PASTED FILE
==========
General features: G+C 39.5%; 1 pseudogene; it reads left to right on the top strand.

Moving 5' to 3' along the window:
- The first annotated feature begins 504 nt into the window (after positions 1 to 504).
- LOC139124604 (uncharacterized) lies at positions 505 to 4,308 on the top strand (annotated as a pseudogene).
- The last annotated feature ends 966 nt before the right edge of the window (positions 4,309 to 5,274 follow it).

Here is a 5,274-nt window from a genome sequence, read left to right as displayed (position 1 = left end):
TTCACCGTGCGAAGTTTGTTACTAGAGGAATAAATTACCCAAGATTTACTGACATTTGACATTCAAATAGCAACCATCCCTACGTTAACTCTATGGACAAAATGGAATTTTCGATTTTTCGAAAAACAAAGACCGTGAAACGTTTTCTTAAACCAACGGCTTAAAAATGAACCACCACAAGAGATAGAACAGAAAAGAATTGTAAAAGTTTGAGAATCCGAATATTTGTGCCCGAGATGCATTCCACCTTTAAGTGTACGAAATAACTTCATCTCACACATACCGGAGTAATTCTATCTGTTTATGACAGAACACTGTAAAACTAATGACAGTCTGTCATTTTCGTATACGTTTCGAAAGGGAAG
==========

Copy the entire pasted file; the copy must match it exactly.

General features: G+C 39.5%; 1 pseudogene; it reads left to right on the top strand.

Moving 5' to 3' along the window:
- The first annotated feature begins 504 nt into the window (after positions 1 to 504).
- LOC139124604 (uncharacterized) lies at positions 505 to 4,308 on the top strand (annotated as a pseudogene).
- The last annotated feature ends 966 nt before the right edge of the window (positions 4,309 to 5,274 follow it).

Here is a 5,274-nt window from a genome sequence, read left to right as displayed (position 1 = left end):
TTCACCGTGCGAAGTTTGTTACTAGAGGAATAAATTACCCAAGATTTACTGACATTTGACATTCAAATAGCAACCATCCCTACGTTAACTCTATGGACAAAATGGAATTTTCGATTTTTCGAAAAACAAAGACCGTGAAACGTTTTCTTAAACCAACGGCTTAAAAATGAACCACCACAAGAGATAGAACAGAAAAGAATTGTAAAAGTTTGAGAATCCGAATATTTGTGCCCGAGATGCATTCCACCTTTAAGTGTACGAAATAACTTCATCTCACACATACCGGAGTAATTCTATCTGTTTATGACAGAACACTGTAAAACTAATGACAGTCTGTCATTTTCGTATACGTTTCGAAAGGGAAG